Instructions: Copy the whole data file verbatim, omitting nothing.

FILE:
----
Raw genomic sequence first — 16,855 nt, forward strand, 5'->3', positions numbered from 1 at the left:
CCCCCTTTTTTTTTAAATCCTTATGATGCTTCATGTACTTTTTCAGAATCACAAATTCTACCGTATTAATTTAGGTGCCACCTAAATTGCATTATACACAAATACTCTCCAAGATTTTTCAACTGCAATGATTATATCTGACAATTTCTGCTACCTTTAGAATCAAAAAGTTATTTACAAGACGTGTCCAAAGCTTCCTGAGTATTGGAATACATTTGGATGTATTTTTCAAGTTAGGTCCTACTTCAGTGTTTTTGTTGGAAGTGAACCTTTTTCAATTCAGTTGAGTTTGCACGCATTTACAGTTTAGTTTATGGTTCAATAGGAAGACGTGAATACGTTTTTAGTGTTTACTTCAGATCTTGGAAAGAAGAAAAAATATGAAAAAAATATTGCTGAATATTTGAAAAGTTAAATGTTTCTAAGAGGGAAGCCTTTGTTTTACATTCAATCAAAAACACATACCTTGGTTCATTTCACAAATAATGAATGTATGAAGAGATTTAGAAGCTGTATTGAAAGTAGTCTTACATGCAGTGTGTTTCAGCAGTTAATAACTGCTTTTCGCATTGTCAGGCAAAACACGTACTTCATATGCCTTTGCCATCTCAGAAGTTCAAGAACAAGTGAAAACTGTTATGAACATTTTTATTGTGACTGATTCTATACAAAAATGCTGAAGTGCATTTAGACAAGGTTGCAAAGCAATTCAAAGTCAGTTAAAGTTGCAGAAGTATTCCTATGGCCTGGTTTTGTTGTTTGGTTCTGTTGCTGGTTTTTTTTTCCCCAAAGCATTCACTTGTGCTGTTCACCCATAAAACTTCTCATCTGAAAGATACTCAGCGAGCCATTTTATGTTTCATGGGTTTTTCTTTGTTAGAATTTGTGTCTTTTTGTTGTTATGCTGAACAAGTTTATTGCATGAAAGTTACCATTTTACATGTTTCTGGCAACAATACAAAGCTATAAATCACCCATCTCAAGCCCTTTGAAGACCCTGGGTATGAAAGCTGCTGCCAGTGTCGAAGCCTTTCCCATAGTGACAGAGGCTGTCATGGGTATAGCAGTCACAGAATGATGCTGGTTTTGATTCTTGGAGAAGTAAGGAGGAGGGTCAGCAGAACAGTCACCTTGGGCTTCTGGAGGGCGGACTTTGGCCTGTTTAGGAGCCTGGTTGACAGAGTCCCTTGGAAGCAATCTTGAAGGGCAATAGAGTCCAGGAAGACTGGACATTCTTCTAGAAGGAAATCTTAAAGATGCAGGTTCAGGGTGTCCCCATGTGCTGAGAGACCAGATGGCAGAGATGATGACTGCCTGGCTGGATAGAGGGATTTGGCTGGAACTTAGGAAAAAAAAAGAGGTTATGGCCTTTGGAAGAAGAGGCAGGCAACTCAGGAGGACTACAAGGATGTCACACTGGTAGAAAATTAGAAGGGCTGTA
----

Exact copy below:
Raw genomic sequence first — 16,855 nt, forward strand, 5'->3', positions numbered from 1 at the left:
CCCCCTTTTTTTTTAAATCCTTATGATGCTTCATGTACTTTTTCAGAATCACAAATTCTACCGTATTAATTTAGGTGCCACCTAAATTGCATTATACACAAATACTCTCCAAGATTTTTCAACTGCAATGATTATATCTGACAATTTCTGCTACCTTTAGAATCAAAAAGTTATTTACAAGACGTGTCCAAAGCTTCCTGAGTATTGGAATACATTTGGATGTATTTTTCAAGTTAGGTCCTACTTCAGTGTTTTTGTTGGAAGTGAACCTTTTTCAATTCAGTTGAGTTTGCACGCATTTACAGTTTAGTTTATGGTTCAATAGGAAGACGTGAATACGTTTTTAGTGTTTACTTCAGATCTTGGAAAGAAGAAAAAATATGAAAAAAATATTGCTGAATATTTGAAAAGTTAAATGTTTCTAAGAGGGAAGCCTTTGTTTTACATTCAATCAAAAACACATACCTTGGTTCATTTCACAAATAATGAATGTATGAAGAGATTTAGAAGCTGTATTGAAAGTAGTCTTACATGCAGTGTGTTTCAGCAGTTAATAACTGCTTTTCGCATTGTCAGGCAAAACACGTACTTCATATGCCTTTGCCATCTCAGAAGTTCAAGAACAAGTGAAAACTGTTATGAACATTTTTATTGTGACTGATTCTATACAAAAATGCTGAAGTGCATTTAGACAAGGTTGCAAAGCAATTCAAAGTCAGTTAAAGTTGCAGAAGTATTCCTATGGCCTGGTTTTGTTGTTTGGTTCTGTTGCTGGTTTTTTTTTCCCCAAAGCATTCACTTGTGCTGTTCACCCATAAAACTTCTCATCTGAAAGATACTCAGCGAGCCATTTTATGTTTCATGGGTTTTTCTTTGTTAGAATTTGTGTCTTTTTGTTGTTATGCTGAACAAGTTTATTGCATGAAAGTTACCATTTTACATGTTTCTGGCAACAATACAAAGCTATAAATCACCCATCTCAAGCCCTTTGAAGACCCTGGGTATGAAAGCTGCTGCCAGTGTCGAAGCCTTTCCCATAGTGACAGAGGCTGTCATGGGTATAGCAGTCACAGAATGATGCTGGTTTTGATTCTTGGAGAAGTAAGGAGGAGGGTCAGCAGAACAGTCACCTTGGGCTTCTGGAGGGCGGACTTTGGCCTGTTTAGGAGCCTGGTTGACAGAGTCCCTTGGAAGCAATCTTGAAGGGCAATAGAGTCCAGGAAGACTGGACATTCTTCTAGAAGGAAATCTTAAAGATGCAGGTTCAGGGTGTCCCCATGTGCTGAGAGACCAGATGGCAGAGATGATGACTGCCTGGCTGGATAGAGGGATTTGGCTGGAACTTAGGAAAAAAAAAGAGGTTATGGCCTTTGGAAGAAGAGGCAGGCAACTCAGGAGGACTACAAGGATGTCACACTGGTAGAAAATTAGAAGGGCTGTA